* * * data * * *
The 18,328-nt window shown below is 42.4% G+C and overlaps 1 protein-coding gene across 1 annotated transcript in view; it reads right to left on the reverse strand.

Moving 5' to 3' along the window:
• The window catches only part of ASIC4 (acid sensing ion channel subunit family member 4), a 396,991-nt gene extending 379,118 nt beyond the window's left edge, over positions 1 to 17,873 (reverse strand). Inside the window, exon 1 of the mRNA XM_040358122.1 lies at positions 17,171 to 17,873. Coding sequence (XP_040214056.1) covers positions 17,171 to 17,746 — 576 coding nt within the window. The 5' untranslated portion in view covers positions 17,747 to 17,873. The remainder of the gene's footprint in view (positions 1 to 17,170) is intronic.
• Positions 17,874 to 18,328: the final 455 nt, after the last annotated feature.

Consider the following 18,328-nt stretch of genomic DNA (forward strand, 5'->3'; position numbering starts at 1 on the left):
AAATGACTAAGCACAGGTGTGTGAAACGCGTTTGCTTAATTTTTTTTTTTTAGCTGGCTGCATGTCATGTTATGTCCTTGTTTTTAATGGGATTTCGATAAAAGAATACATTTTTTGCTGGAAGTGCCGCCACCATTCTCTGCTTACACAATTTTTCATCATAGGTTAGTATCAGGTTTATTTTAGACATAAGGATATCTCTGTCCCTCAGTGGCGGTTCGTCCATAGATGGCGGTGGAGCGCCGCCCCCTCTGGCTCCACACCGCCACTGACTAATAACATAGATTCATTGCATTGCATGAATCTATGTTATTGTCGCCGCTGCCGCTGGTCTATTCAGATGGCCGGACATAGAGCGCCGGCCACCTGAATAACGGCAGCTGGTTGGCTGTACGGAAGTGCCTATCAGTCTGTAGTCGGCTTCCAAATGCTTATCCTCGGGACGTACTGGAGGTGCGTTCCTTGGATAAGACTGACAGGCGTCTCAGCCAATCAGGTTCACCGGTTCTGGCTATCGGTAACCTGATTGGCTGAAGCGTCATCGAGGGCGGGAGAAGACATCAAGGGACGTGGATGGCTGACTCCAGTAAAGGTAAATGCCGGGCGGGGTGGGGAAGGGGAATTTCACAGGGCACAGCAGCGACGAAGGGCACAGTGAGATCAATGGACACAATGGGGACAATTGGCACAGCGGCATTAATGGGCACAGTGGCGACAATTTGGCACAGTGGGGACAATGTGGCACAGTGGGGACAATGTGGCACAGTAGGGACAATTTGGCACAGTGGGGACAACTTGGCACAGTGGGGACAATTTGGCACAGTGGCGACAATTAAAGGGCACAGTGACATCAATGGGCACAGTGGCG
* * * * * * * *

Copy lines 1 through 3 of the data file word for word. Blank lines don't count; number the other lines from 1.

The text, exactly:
The 18,328-nt window shown below is 42.4% G+C and overlaps 1 protein-coding gene across 1 annotated transcript in view; it reads right to left on the reverse strand.

Moving 5' to 3' along the window:
• The window catches only part of ASIC4 (acid sensing ion channel subunit family member 4), a 396,991-nt gene extending 379,118 nt beyond the window's left edge, over positions 1 to 17,873 (reverse strand). Inside the window, exon 1 of the mRNA XM_040358122.1 lies at positions 17,171 to 17,873. Coding sequence (XP_040214056.1) covers positions 17,171 to 17,746 — 576 coding nt within the window. The 5' untranslated portion in view covers positions 17,747 to 17,873. The remainder of the gene's footprint in view (positions 1 to 17,170) is intronic.